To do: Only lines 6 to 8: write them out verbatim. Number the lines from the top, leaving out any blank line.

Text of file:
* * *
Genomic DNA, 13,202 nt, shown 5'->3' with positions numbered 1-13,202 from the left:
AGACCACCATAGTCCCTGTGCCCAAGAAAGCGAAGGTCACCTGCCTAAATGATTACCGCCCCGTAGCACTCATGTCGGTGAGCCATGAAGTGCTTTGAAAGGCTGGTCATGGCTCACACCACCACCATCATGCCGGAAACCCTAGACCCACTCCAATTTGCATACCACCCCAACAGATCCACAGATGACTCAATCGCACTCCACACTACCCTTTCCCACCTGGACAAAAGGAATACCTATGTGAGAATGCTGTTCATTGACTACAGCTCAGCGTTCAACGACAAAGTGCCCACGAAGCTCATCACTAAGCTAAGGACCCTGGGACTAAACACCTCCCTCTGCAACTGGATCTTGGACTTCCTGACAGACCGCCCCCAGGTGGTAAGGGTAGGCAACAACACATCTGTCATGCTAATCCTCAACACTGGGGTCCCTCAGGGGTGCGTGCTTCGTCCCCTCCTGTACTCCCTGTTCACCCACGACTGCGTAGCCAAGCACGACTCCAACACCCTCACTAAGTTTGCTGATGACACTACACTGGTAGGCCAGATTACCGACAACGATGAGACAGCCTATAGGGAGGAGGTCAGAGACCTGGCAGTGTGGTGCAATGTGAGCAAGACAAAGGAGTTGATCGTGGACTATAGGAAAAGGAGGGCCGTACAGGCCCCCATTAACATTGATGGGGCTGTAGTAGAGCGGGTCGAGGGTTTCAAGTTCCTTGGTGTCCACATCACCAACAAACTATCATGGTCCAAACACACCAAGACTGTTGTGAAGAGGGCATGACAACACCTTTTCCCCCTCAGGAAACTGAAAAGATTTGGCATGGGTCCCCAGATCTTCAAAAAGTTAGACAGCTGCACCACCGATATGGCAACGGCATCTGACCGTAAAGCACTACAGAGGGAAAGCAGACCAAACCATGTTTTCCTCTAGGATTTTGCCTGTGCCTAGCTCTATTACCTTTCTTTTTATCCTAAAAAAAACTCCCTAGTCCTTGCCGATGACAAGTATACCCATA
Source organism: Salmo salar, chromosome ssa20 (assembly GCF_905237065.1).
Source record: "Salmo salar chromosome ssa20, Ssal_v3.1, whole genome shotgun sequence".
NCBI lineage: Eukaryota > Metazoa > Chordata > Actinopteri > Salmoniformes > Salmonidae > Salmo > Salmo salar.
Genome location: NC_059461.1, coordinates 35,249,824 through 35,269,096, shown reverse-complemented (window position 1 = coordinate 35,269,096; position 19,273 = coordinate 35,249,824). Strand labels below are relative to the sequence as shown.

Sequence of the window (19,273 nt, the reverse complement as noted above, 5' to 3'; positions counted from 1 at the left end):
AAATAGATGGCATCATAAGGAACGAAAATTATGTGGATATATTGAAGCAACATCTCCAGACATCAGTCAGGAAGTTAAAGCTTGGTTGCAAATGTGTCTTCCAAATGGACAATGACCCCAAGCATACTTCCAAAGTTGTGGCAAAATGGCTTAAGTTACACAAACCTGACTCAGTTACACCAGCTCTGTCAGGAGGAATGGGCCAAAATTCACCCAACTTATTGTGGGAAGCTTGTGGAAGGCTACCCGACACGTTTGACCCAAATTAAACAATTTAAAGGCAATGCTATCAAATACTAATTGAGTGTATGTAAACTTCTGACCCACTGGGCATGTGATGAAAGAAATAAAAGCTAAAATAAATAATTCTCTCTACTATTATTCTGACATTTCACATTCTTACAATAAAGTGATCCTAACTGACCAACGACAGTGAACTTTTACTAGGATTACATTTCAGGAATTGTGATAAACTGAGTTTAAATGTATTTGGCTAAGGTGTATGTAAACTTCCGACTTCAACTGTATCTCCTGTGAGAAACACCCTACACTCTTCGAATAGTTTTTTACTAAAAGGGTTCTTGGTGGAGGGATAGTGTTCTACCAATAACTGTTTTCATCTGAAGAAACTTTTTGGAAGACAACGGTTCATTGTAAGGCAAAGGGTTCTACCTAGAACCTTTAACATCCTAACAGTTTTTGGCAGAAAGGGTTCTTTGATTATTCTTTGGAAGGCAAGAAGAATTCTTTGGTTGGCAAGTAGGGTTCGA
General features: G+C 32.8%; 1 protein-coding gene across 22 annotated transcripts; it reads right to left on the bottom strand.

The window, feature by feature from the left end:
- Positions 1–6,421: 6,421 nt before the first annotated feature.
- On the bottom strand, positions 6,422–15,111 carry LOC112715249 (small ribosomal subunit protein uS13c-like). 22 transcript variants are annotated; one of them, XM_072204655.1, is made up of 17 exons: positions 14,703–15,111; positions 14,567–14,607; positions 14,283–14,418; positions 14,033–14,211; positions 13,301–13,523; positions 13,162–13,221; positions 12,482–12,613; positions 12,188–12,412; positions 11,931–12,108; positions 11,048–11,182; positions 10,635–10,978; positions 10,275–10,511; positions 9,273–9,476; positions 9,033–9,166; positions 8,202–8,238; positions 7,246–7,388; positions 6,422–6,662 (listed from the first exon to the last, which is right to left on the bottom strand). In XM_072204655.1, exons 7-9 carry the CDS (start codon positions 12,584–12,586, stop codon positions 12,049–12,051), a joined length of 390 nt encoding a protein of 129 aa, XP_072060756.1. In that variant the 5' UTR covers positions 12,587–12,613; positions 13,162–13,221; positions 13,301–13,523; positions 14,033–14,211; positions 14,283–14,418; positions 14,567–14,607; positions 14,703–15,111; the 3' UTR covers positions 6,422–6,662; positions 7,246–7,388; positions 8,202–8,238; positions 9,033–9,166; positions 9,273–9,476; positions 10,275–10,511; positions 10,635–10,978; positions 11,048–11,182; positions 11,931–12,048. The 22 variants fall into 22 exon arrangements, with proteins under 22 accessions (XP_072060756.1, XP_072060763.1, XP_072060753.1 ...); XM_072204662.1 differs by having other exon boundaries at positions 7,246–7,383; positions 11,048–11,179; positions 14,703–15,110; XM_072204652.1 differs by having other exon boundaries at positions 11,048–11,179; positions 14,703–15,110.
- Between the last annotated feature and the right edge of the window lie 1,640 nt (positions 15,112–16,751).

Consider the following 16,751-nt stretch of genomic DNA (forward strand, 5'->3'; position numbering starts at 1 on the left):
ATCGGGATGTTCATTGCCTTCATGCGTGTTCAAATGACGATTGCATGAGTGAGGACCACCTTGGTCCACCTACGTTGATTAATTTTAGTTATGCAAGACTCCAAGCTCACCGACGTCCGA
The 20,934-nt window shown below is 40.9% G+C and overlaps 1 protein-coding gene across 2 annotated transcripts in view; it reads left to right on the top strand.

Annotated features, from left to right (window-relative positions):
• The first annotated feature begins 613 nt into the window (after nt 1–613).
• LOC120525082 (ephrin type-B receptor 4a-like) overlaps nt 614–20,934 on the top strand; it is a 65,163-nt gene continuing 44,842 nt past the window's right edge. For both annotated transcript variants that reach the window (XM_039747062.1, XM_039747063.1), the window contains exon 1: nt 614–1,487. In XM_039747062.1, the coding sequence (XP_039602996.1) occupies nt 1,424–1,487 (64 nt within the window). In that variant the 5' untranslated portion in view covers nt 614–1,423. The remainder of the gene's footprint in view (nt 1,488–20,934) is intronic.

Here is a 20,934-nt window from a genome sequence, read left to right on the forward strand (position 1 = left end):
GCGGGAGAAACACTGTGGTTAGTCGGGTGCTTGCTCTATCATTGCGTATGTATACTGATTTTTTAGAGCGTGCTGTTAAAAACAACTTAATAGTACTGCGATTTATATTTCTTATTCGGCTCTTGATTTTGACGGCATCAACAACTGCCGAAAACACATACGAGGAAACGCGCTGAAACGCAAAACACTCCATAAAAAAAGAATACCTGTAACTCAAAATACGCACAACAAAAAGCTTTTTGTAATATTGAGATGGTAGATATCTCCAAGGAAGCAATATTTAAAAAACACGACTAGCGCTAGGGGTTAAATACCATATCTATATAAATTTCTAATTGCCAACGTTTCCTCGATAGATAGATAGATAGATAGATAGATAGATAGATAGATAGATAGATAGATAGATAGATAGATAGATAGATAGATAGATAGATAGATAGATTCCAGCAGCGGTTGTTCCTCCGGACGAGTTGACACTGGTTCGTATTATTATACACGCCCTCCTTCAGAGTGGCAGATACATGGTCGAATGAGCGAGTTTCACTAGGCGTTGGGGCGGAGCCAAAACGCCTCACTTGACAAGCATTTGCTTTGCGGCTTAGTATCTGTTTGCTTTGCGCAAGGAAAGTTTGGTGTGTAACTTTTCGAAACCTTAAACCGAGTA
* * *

Genome location: NC_059461.1, coordinates 35,249,824 through 35,269,096, shown reverse-complemented (window position 1 = coordinate 35,269,096; position 19,273 = coordinate 35,249,824). Strand labels below are relative to the sequence as shown.

Sequence of the window (19,273 nt, the reverse complement as noted above, 5' to 3'; positions counted from 1 at the left end):
AAATAGATGGCATCATAAGGAACGAAAATTATGTGGATATATTGAAGCAACATCTCCAGACATCAGTCAGGAAGTTAAAGCTTGGTTGCAAATGTGTCTTCCAAATGGACAATGACCCCAAGCATACTTCCAAAGTTGTGGCAAAATGGCTTAAGTTACACAAACCTGACTCAGTTACACCAGCTCTGTCAGGAGGAATGGGCCAAAATTCACCCAACTTATTGTGGGAAGCTTGTGGAAGGCTACCCGACACGTTTGACCCAAATTAAACAATTTAAAGGCAATGCTATCAAATACTAATTGAGTGTATGTAAACTTCTGACCCACTGGGCATGTGATGAAAGAAATAAAAGCTAAAATAAATAATTCTCTCTACTATTATTCTGACATTTCACATTCTTACAATAAAGTGATCCTAACTGACCAACGACAGTGAACTTTTACTAGGATTACATTTCAGGAATTGTGATAAACTGAGTTTAAATGTATTTGGCTAAGGTGTATGTAAACTTCCGACTTCAACTGTATCTCCTGTGAGAAACACCCTACACTCTTCGAATAGTTTTTTACTAAAAGGGTTCTTGGTGGAGGGATAGTGTTCTACCAATAACTGTTTTCATCTGAAGAAACTTTTTGGAAGACAACGGTTCATTGTAAGGCAAAGGGTTCTACCTAGAACCTTTAACATCCTAACAGTTTTTGGCAGAAAGGGTTCTTTGATTATTCTTTGGAAGGCAAGAAGAATTCTTTGGTTGGCAAGTAGGGTTCGA